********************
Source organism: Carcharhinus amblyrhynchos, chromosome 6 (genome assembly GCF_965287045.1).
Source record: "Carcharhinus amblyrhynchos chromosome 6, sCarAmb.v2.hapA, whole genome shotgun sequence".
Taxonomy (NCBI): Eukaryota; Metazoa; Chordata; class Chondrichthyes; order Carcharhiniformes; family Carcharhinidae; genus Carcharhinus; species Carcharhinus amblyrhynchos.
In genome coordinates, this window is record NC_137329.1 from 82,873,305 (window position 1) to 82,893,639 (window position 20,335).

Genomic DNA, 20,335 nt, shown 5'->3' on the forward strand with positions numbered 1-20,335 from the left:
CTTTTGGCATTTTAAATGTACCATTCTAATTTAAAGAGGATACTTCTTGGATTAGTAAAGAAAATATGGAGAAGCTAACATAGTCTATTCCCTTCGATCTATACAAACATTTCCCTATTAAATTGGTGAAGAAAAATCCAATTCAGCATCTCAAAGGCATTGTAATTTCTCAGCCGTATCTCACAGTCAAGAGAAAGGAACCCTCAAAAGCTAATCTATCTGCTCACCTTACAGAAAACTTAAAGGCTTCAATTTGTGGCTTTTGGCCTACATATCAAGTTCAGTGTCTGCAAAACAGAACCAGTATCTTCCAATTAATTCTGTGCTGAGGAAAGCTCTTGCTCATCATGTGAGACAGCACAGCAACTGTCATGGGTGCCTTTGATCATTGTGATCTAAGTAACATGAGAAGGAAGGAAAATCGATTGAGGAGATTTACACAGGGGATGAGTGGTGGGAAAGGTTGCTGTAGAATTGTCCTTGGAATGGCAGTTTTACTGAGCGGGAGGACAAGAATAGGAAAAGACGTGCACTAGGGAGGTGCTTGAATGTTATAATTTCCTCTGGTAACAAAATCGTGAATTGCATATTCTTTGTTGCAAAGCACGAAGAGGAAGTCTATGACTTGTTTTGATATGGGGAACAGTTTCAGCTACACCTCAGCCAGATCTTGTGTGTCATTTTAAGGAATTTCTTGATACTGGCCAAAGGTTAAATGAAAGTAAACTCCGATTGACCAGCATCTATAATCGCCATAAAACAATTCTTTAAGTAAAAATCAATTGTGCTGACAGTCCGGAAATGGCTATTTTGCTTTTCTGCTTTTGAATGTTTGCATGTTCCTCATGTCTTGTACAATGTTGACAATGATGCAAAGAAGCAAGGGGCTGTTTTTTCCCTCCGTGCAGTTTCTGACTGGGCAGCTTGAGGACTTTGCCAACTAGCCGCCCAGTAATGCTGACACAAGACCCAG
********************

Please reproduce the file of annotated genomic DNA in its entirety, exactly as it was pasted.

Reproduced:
Source organism: Carcharhinus amblyrhynchos, chromosome 6 (genome assembly GCF_965287045.1).
Source record: "Carcharhinus amblyrhynchos chromosome 6, sCarAmb.v2.hapA, whole genome shotgun sequence".
Taxonomy (NCBI): Eukaryota; Metazoa; Chordata; class Chondrichthyes; order Carcharhiniformes; family Carcharhinidae; genus Carcharhinus; species Carcharhinus amblyrhynchos.
In genome coordinates, this window is record NC_137329.1 from 82,873,305 (window position 1) to 82,893,639 (window position 20,335).

Genomic DNA, 20,335 nt, shown 5'->3' on the forward strand with positions numbered 1-20,335 from the left:
CTTTTGGCATTTTAAATGTACCATTCTAATTTAAAGAGGATACTTCTTGGATTAGTAAAGAAAATATGGAGAAGCTAACATAGTCTATTCCCTTCGATCTATACAAACATTTCCCTATTAAATTGGTGAAGAAAAATCCAATTCAGCATCTCAAAGGCATTGTAATTTCTCAGCCGTATCTCACAGTCAAGAGAAAGGAACCCTCAAAAGCTAATCTATCTGCTCACCTTACAGAAAACTTAAAGGCTTCAATTTGTGGCTTTTGGCCTACATATCAAGTTCAGTGTCTGCAAAACAGAACCAGTATCTTCCAATTAATTCTGTGCTGAGGAAAGCTCTTGCTCATCATGTGAGACAGCACAGCAACTGTCATGGGTGCCTTTGATCATTGTGATCTAAGTAACATGAGAAGGAAGGAAAATCGATTGAGGAGATTTACACAGGGGATGAGTGGTGGGAAAGGTTGCTGTAGAATTGTCCTTGGAATGGCAGTTTTACTGAGCGGGAGGACAAGAATAGGAAAAGACGTGCACTAGGGAGGTGCTTGAATGTTATAATTTCCTCTGGTAACAAAATCGTGAATTGCATATTCTTTGTTGCAAAGCACGAAGAGGAAGTCTATGACTTGTTTTGATATGGGGAACAGTTTCAGCTACACCTCAGCCAGATCTTGTGTGTCATTTTAAGGAATTTCTTGATACTGGCCAAAGGTTAAATGAAAGTAAACTCCGATTGACCAGCATCTATAATCGCCATAAAACAATTCTTTAAGTAAAAATCAATTGTGCTGACAGTCCGGAAATGGCTATTTTGCTTTTCTGCTTTTGAATGTTTGCATGTTCCTCATGTCTTGTACAATGTTGACAATGATGCAAAGAAGCAAGGGGCTGTTTTTTCCCTCCGTGCAGTTTCTGACTGGGCAGCTTGAGGACTTTGCCAACTAGCCGCCCAGTAATGCTGACACAAGACCCAG